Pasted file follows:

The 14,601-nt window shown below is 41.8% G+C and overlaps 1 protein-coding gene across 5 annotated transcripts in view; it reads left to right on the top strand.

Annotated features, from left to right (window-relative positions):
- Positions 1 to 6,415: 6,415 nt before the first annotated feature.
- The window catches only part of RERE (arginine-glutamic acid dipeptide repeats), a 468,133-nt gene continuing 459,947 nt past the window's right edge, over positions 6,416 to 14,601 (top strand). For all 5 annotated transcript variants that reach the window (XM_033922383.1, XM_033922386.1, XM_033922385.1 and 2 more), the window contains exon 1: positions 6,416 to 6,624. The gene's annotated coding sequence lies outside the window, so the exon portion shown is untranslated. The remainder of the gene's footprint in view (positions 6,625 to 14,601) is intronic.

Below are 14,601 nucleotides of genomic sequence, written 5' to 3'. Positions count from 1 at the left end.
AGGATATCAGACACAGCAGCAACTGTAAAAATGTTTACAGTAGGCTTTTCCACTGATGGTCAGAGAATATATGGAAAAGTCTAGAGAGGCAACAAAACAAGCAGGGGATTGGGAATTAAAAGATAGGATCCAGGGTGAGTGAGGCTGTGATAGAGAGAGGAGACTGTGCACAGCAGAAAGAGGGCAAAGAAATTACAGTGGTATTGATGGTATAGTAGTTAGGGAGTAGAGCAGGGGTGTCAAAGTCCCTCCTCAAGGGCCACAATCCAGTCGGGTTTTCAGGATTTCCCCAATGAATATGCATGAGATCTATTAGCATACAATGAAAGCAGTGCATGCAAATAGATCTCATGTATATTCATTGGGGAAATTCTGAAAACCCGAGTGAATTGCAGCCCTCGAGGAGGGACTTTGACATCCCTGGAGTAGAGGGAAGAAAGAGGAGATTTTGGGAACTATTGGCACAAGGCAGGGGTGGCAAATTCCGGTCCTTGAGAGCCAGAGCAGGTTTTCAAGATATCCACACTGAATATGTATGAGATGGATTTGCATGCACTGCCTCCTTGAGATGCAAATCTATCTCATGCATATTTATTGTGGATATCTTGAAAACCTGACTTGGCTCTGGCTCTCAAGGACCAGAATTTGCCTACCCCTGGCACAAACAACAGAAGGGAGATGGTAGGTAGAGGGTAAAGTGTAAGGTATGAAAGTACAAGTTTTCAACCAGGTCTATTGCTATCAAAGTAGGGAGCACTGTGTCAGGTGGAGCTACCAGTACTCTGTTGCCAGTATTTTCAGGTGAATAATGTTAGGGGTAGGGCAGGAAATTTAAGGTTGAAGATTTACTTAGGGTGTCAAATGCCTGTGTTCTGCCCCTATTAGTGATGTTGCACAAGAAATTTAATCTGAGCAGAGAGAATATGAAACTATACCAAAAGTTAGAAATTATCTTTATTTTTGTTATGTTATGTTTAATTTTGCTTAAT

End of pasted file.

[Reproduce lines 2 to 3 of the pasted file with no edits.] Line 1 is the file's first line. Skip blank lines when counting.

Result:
Annotated features, from left to right (window-relative positions):
- Positions 1 to 6,415: 6,415 nt before the first annotated feature.